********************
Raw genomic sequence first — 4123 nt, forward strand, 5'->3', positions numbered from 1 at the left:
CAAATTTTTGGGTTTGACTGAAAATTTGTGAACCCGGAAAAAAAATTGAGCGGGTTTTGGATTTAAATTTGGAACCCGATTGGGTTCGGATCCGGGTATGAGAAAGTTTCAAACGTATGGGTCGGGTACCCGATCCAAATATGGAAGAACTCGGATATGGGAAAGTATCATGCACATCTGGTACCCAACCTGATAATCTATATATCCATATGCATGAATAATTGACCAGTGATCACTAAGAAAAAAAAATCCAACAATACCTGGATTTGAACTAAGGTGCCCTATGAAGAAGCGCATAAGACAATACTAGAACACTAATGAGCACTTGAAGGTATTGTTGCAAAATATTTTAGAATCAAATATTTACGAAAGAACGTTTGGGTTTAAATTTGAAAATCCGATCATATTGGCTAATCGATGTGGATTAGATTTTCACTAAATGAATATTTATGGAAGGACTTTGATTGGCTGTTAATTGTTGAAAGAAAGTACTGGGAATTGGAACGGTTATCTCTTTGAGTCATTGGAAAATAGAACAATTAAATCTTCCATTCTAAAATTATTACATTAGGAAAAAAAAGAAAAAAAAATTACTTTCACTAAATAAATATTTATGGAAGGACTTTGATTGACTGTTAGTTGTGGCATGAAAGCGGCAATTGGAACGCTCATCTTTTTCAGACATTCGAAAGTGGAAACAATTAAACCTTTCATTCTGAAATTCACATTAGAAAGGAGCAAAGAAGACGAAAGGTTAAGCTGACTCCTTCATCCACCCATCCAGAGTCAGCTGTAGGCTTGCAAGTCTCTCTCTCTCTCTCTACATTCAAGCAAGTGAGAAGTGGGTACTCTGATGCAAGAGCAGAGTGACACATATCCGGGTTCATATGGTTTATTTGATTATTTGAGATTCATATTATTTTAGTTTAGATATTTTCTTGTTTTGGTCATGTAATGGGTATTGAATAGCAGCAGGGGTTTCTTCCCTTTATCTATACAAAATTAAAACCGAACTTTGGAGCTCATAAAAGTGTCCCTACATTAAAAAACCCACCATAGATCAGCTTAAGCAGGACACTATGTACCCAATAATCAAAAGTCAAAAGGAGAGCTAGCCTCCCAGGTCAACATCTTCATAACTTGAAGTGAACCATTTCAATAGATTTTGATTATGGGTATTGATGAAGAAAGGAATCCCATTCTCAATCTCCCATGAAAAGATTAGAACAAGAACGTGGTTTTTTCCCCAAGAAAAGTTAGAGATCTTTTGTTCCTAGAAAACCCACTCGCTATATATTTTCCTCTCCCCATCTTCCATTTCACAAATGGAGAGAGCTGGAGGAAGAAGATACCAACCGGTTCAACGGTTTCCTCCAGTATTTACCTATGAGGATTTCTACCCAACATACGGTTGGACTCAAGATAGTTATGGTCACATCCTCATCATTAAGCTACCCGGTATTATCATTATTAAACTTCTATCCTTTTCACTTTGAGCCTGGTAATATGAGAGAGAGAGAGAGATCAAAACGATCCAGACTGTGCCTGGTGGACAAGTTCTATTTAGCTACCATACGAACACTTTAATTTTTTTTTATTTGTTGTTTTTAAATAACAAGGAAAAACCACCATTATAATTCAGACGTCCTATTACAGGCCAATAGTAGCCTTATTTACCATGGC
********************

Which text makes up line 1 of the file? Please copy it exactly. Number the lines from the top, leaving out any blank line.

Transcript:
Raw genomic sequence first — 4123 nt, forward strand, 5'->3', positions numbered from 1 at the left: